Clive Churchill - The Little Master
Some say that Clive Churchill is the greatest Rugby League player to have ever laced a boot.
Making his way through the grades in the Newcastle competition, Churchill joined the Club in 1947, making his debut in a close 25-20 loss against Newtown at fullback in the number 18 jersey, kicking three goals.
With the ball in hand, Churchill was known to be an unpredictable runner of the ball, specialising in support playing and playmaking - effectively revolutionising the role of the fullback.
He was just as effective in defence, consistently chopping down opponents more than twice his size and acting as a great cover defender. This was particularly impressive considering he stood at just 176 centimetres tall and weighed less than 80 kilograms throughout his playing career.
In just his second season, Churchill made his debut for City, NSW and Australia, despite Souths finishing in the bottom half of the competition, and in 1950 he earned the Australian Test captaincy, leading the Kangaroos to their first Ashes win against Great Britain in over three decades.
Churchill then became an integral member of the national side and one of the star players in the NSWRL competition. He helped to lead Souths' second 'Golden Era' in the 1950s, winning premierships in 1950, 1951, 1953 and 1955, earning his nickname 'The Little Master' by legendary forward Ray Stehr.
He finished up at South Sydney with 157 career games and four premierships and continued to work in Sydney as a taxi driver, eventually returning to the Club in 1967 as head coach.
He proved himself just as handy with the clipboard in hand, winning four premierships in five years from 1967-1971, mentoring fellow Club Legends John Sattler, Ron Coote, Eric Simms and Bob McCarthy and further etching his name into Rabbitohs folklore.
In 1981, Churchill was honoured as one of the inaugural 'Immortals', and in 1985 was rewarded with the Order of Australia Medal for his contribution to the sport of Rugby League.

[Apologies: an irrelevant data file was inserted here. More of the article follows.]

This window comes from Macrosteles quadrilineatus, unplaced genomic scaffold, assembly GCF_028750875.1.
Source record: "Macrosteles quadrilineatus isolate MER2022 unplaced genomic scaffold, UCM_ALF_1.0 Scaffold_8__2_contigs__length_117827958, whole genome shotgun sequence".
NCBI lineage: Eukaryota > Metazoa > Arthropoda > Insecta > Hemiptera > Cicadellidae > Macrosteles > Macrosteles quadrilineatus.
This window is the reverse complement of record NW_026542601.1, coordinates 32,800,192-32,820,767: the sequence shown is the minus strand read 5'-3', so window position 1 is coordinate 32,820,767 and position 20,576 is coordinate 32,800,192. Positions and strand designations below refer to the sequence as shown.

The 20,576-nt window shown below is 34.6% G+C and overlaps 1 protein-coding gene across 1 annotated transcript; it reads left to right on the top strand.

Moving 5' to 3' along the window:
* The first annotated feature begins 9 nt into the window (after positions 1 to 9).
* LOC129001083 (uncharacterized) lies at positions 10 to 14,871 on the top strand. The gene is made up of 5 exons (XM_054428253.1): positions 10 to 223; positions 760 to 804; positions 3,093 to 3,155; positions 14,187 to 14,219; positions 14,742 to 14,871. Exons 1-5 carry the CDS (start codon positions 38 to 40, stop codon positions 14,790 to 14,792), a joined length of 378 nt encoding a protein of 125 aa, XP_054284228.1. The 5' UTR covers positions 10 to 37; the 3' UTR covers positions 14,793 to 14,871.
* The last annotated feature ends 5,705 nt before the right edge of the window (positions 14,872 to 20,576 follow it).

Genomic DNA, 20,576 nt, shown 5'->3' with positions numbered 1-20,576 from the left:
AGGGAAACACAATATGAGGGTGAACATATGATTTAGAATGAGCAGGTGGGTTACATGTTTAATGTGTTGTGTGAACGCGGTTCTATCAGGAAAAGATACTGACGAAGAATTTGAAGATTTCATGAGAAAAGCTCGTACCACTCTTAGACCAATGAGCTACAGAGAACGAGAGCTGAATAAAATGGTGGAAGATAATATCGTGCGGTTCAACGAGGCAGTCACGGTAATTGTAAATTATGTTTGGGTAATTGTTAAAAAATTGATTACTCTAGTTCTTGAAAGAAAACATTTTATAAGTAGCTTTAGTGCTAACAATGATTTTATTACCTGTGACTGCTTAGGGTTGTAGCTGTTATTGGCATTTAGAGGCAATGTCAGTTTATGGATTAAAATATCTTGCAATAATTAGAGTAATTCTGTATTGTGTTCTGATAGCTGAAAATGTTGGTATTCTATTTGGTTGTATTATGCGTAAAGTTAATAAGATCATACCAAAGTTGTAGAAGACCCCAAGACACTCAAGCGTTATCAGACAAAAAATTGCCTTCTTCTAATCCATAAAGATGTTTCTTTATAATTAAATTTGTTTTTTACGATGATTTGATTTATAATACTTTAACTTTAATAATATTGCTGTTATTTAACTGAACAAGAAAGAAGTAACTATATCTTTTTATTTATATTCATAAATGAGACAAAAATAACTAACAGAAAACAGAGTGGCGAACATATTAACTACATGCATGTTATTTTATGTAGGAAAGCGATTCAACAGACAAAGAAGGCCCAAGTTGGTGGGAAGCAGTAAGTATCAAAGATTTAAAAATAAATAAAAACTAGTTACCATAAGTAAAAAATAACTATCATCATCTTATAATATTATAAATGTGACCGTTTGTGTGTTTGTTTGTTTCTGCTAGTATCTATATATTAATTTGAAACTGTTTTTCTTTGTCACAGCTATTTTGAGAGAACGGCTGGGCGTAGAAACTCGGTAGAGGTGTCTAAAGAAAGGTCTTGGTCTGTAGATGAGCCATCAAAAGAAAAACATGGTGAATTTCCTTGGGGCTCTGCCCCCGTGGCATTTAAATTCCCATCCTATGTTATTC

Churchill sadly passed away in 1985 after a long battle with cancer, with thousands attending his funeral at St Mary's Cathedral in Sydney's Central Business District.
So great is his legacy in Rugby League, that the Clive Churchill Medal has been awarded to the man of the match in each Grand Final since 1986, appropriately presented by his wife, Joyce, and son, Rod.
Hall of fame Induction:
|2002||Date of Birth:||21 January 1927|
|Newcastle, NSW||Nickname:||Little Master|
|Country Seconds||Date:||08 May 1947|
|City Seconds||Venue:||Sydney Cricket Ground|
|Country, City. Sydney, Brisbane, New South Wales, Queensland, Australia||Clubs:||Central Newcastle, South Sydney, Norths Brisbane|
|Premierships||1950-51, 1953, 1954|
|Kangaroos' Tour Captain||1952-53|
|Kangaroo Tours||1948-49, 1952-53, 1956-57|
|Australian Captain||27 Tests|
|NSWRL Player of the Year||150-51, 1953|
|Sun-Herald Best and Fairest||1952|
|Grand Final Man of the Match*||1954|
|Australian Rugby League Team of the Century||2008|
|New South Wales Team of the Century||2008|
|NSW Country Team of the Century||2008|
|Rated No.1 in Rugby League Week's Top 100 Players||1992|
|Named in NRL Team of the 1950s||2007|
|Team||Competition||Year Start||Year End||Played||Tries||Goals||Points|
|Central Newcastle||Newcastle Rugby League||1946||1947||-||-||-||-|
|Northern Suburbs Brisbane||Brisbane Club Competition||1959||1959||13||3||29||67|
|Moree||Group 5 Competition||1961||1961||-||-||-||-|
|CITY - COUNTRY||Opponent||Year Start||Year End||Played||Tries||Goals||Points|
|Country Seconds||City Seconds||1947||1947||1||-||4||8|
|City Seconds||Country Seconds||1948||1948||1||-||-||-|
|City Firsts||Country Firsts||1948||1955||8||2||4||14|
|Sydney||Touring Sides||1951||1954||3||-||7||14 \|
|STATE||Competition||Opponent||Year Start||Year End||Played||Tries||Goals||Points|
|New South Wales||Interstate Series||Queensland||1948||1957||27||4||18||48|
|New South Wales||-||Touring Sides||1950||1955||10||1||13||29|
|INTERNATIONAL||Competition||Year Start||Year End||Played||Tries||Goals||Points|
|Australia||Tests and World Cup||1948||1957||37||-||10||20|